Snow White with the Red Hair Volumes 1, 2, & 3 by Sorata Akiduki: A shōjo, romance, slice-of-life series follows a young herbalist named Shirayuki. She resides in the kingdom of Tanbarun and is relatively known for her beautifully flowing apple-red hair. When this unique quality catches the interest of the kingdom’s prince, he demands that she turn herself over to him as his concubine. Disenchanted by his loutish and entitled attitude, Shirayuki chops off her hair, leaving it behind in her humble shop as a gift for the prince. Then she flees to the neighbouring country, where she encounters a dashingly handsome young man and his two childhood chums. While I haven’t written up anything on the manga (yet), I did watch and love the anime series (which introduced me to the manga). Here are five reasons why you should watch it, and all of these things apply to the manga as well, with one extra quirk: there’s a bit more content in the manga versus the anime. HIGHLY RECOMMENDED. [AniList] CW: Mild violence and fighting. Kidnapping. Attempted sexual exploitation (brief). Blood (brief). Sexual relations (kissing). Sexual innuendo. Preparation and consumption of food. Consumption of alcohol. Smoking (brief). Burglary.

Love in Focus Volumes 1, 2, & 3 by Yoko Nogiri: A shōjo, romance manga series that revolves around a young teen named Mako who has a passion for photography. When a tragedy occurs in her personal life, she uses her passion as a means to distract her from the complexities of the emotions that follow. Noticing her sense of feeling lost, her childhood chum, Kei, invites her to attend his high school where they have a rather prestigious photography club, to which Mako accepts willingly. Upon her arrival, she bumps into a stranger that shall turn into an unexpected muse and finally finds a way to heal her grieving heart. Gorgeous artwork, sweet no-nonsense romance, beautifully endearing friendships, and lovely spring vibes—all fantastic reasons to check this out. Plus, it’s short and feel-good. My full review goes into more detail, but this is perfect for fans of quick and delightful romance manga. RECOMMENDED. [AniList]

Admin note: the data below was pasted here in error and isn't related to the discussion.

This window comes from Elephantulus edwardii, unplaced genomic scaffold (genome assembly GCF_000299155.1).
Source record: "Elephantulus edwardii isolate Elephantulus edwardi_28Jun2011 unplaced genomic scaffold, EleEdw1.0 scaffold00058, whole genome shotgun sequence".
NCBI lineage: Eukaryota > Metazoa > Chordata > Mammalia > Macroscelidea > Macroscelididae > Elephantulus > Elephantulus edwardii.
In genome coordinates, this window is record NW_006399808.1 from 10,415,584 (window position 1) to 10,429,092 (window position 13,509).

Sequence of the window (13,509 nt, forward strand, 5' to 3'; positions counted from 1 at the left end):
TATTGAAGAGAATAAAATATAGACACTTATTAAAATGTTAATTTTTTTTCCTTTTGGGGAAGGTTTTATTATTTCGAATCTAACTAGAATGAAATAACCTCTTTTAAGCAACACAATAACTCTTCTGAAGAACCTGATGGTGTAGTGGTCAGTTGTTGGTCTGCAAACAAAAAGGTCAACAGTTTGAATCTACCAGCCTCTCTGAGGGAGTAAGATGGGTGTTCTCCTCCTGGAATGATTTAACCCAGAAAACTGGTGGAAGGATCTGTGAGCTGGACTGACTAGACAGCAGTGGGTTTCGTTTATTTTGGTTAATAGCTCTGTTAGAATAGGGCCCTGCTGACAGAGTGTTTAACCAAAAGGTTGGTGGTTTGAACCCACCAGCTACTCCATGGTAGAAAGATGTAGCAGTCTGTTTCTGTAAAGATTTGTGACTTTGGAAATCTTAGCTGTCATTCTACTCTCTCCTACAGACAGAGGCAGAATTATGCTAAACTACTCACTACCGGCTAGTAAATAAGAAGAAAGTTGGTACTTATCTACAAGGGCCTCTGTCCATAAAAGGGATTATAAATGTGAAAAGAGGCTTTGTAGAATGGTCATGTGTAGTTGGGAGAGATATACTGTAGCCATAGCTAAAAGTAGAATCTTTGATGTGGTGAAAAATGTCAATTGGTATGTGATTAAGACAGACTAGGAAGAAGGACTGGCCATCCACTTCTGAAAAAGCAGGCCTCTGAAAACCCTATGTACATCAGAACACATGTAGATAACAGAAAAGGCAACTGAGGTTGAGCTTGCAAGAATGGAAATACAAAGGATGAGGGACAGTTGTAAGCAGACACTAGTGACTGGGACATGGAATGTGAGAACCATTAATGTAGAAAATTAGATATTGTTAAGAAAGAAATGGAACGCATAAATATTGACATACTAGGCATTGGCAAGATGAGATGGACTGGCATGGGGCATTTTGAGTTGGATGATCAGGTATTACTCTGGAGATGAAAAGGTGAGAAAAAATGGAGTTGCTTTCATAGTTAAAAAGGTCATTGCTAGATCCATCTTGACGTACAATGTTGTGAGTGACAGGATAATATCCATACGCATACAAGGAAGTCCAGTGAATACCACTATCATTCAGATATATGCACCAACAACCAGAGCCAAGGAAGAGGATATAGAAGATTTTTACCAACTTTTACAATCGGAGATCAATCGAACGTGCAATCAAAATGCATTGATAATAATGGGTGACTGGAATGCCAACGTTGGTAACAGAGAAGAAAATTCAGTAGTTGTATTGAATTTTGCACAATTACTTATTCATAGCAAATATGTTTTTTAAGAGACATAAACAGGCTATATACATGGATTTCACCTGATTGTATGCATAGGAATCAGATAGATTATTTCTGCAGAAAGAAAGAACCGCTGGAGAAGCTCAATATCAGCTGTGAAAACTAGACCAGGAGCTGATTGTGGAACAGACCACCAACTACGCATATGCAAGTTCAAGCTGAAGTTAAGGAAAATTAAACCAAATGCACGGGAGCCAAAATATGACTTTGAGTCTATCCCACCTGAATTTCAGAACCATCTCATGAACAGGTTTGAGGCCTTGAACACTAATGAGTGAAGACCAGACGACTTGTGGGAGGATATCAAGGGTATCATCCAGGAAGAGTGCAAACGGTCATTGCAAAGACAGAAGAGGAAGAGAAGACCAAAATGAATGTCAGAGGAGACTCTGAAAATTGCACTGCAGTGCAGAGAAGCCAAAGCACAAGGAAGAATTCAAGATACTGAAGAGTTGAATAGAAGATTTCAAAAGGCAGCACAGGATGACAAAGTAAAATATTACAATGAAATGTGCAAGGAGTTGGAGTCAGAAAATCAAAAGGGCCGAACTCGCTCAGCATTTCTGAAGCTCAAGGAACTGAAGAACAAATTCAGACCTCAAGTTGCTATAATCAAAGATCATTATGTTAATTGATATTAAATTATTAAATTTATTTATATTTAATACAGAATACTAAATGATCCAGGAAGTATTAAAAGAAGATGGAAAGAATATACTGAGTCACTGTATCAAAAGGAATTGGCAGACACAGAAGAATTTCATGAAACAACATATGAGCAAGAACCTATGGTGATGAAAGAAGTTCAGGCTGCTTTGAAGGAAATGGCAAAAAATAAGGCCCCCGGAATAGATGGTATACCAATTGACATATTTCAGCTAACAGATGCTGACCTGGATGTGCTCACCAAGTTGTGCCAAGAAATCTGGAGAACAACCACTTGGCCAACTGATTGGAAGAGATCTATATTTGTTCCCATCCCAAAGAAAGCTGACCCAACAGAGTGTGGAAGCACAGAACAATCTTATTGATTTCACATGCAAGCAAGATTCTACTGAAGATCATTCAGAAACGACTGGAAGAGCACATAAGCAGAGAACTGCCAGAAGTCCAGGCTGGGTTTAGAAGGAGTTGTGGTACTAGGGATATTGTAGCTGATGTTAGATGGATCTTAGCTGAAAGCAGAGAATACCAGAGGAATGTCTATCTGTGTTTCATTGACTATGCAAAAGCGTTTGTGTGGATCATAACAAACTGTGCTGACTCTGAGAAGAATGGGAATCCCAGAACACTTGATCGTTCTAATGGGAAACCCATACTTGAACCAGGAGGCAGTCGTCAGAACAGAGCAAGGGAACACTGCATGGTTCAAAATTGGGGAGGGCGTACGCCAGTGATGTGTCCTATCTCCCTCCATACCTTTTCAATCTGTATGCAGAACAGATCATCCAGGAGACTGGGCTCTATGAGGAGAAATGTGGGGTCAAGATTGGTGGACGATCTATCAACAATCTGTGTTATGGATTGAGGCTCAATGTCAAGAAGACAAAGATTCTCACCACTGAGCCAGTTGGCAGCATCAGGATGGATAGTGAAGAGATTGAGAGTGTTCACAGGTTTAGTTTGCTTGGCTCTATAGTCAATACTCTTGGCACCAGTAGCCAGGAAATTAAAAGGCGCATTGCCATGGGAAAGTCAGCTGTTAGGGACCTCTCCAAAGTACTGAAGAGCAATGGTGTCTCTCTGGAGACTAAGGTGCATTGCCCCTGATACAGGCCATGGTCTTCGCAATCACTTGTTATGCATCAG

Mermaid Saga Collector’s Edition Volume 2 by Rumiko Takahashi: A shōnen, fantasy horror series that follows a young man who ate the flesh of a mermaid and became one of the rare individuals to obtain immortality. After 500 years of life, he sets out to find a way to end his immortality, and encounters many other people who fell victim to the allure of the mermaid flesh’s power. If you’re a fan of Rumiko Takahashi and horror, you’ll probably like this, granted you don’t mind blood and gore. It’s a non-linear story about one guy and another character he meets along the way, and the life they have post-immortality. It’s wonderfully psychological, dark and macabre, and one of the best horror stories I’ve in the manga medium. Additionally, these Collector Editions (two separate volumes total) are utterly breath-taking. HIGHLY RECOMMENDED. [AniList] CW: Graphic blood, gore, and violence. Body mutilation. Body horror. Cannibalism. Nudity. Child abuse. Depiction of oppression. Death (including death of a child) via poisoning, violence, and wartime atrocities. Suicide. Attempted sexual assault. Mild cursing. Preparation and consumption of food. Consumption of alcohol.